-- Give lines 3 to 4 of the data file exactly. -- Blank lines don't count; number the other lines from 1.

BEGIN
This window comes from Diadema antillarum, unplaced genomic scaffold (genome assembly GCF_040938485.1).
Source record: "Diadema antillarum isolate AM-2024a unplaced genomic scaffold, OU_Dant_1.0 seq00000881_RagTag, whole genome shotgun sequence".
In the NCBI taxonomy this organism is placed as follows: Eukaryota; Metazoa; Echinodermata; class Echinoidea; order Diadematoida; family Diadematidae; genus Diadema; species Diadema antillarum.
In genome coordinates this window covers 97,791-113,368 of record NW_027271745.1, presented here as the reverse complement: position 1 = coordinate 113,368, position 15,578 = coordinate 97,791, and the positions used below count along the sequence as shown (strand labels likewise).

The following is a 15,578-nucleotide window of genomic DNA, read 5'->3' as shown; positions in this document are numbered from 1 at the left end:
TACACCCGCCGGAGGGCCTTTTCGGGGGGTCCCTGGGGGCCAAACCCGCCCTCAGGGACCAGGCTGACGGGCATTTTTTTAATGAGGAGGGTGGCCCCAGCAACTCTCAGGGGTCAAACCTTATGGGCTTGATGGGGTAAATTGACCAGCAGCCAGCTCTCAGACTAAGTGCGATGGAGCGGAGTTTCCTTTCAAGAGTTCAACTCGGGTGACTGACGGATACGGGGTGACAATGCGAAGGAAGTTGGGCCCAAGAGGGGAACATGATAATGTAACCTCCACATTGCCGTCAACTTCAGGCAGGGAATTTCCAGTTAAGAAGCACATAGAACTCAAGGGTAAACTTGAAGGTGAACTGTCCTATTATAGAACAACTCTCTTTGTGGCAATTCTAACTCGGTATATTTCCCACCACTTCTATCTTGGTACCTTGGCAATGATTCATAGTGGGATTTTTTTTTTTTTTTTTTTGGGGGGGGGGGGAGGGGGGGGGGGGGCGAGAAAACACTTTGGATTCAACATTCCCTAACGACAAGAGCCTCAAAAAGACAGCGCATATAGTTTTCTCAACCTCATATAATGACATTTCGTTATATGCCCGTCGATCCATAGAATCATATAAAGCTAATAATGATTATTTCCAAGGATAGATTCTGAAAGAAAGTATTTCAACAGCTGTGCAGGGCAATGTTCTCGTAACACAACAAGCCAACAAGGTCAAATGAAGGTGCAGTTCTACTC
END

In the NCBI taxonomy this organism is placed as follows: Eukaryota; Metazoa; Echinodermata; class Echinoidea; order Diadematoida; family Diadematidae; genus Diadema; species Diadema antillarum.
In genome coordinates this window covers 97,791-113,368 of record NW_027271745.1, presented here as the reverse complement: position 1 = coordinate 113,368, position 15,578 = coordinate 97,791, and the positions used below count along the sequence as shown (strand labels likewise).